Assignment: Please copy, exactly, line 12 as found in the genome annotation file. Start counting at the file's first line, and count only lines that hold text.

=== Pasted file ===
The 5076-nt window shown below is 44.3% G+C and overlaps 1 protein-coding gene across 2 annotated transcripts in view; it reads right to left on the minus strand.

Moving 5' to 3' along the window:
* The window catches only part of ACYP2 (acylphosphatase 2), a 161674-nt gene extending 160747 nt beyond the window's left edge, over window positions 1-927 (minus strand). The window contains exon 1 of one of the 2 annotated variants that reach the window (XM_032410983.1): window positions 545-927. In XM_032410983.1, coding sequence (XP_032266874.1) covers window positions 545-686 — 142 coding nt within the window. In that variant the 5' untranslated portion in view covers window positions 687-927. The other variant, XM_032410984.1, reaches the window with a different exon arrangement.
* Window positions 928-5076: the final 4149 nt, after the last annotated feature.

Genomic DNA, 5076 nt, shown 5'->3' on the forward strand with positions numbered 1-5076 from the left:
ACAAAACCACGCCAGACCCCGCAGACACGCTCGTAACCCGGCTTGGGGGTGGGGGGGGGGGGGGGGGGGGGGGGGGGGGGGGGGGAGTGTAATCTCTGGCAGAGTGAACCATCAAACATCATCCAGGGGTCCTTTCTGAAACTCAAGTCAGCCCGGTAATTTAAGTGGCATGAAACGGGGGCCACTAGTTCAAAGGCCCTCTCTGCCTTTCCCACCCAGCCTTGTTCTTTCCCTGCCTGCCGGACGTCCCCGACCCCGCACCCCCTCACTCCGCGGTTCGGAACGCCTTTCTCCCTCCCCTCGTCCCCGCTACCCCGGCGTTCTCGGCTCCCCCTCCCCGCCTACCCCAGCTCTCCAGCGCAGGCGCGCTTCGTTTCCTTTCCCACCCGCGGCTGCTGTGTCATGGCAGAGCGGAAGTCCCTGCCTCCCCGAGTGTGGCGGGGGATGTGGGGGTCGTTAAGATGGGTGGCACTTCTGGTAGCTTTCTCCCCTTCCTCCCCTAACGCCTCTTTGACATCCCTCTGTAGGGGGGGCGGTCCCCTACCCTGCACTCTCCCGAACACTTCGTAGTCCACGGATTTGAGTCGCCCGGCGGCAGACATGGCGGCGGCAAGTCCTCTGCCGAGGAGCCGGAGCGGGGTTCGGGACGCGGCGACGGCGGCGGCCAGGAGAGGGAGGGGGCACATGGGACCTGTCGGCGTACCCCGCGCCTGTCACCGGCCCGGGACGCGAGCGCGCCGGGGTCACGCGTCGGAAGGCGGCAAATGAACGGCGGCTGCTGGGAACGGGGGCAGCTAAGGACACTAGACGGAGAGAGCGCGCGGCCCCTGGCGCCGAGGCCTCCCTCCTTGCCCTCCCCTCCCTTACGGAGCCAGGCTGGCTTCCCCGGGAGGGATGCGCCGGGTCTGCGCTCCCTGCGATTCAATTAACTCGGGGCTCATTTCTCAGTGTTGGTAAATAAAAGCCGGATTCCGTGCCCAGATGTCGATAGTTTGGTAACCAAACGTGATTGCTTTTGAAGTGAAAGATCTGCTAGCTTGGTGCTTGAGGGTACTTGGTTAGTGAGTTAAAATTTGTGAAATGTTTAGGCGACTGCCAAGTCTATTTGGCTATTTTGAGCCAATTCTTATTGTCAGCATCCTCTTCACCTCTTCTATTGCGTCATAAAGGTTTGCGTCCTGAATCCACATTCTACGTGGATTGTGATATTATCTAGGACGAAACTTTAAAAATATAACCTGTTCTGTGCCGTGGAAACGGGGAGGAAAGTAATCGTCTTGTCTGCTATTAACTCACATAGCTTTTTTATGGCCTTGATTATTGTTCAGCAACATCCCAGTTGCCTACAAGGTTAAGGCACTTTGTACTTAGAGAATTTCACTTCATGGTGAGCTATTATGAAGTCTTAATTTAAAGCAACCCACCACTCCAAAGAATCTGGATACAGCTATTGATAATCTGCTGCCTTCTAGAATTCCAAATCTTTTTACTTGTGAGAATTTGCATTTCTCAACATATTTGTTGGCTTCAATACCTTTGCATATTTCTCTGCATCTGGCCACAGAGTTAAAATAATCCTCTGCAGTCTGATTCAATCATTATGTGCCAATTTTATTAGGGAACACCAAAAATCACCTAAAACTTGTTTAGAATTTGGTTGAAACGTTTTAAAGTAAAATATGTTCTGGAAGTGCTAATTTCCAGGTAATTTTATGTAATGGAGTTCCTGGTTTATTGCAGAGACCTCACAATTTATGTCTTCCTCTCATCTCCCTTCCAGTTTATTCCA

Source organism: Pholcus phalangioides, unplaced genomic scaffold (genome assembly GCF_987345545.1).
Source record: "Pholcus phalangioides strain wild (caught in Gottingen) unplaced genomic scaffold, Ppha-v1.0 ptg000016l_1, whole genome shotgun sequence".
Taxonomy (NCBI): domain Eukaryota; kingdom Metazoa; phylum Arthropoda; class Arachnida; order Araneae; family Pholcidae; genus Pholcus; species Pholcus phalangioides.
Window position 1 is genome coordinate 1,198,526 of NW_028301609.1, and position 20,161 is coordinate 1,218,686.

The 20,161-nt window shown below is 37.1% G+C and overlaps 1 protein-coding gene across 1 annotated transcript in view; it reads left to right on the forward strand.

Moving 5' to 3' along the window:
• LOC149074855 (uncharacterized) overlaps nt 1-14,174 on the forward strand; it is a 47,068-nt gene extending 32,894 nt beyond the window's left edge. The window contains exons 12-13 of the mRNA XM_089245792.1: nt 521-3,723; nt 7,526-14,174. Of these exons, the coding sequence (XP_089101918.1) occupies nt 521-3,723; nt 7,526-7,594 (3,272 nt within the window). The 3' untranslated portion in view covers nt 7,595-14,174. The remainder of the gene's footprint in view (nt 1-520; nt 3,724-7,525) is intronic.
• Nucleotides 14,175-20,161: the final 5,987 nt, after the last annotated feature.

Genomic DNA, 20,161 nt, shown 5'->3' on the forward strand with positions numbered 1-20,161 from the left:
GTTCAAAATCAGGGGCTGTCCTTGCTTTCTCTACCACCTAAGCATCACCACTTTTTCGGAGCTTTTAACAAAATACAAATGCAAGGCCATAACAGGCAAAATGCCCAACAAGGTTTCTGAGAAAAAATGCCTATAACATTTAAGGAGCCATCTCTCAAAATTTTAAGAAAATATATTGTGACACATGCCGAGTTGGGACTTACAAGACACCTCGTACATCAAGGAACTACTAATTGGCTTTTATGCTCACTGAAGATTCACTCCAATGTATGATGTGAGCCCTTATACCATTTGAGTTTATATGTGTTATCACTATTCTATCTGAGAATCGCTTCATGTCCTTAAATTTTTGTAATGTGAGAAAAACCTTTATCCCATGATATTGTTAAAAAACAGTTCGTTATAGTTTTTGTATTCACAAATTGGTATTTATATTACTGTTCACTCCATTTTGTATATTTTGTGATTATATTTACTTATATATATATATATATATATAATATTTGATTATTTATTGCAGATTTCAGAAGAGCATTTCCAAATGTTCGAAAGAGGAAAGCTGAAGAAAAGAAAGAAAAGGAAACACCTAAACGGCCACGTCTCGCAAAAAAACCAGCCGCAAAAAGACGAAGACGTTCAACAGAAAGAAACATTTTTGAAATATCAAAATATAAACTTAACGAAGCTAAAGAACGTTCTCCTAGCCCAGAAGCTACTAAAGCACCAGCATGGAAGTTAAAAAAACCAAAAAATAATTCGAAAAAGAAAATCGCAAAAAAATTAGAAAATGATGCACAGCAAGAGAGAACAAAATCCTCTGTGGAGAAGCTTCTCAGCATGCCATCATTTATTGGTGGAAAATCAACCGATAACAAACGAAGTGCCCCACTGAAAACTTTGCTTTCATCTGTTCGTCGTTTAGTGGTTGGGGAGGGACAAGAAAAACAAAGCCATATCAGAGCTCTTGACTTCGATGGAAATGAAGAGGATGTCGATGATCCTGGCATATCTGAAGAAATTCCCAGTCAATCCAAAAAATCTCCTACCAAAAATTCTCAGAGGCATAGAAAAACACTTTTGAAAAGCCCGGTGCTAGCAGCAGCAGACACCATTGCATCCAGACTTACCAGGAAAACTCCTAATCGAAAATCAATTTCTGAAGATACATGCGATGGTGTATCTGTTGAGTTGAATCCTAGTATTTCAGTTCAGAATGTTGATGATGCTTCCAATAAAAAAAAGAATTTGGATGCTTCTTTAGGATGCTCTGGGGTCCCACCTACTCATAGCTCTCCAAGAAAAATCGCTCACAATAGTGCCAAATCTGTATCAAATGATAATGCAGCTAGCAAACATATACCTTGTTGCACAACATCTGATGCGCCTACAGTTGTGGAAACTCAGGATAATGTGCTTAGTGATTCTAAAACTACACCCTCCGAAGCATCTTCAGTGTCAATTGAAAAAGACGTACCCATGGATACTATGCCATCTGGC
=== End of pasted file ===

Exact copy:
Moving 5' to 3' along the window: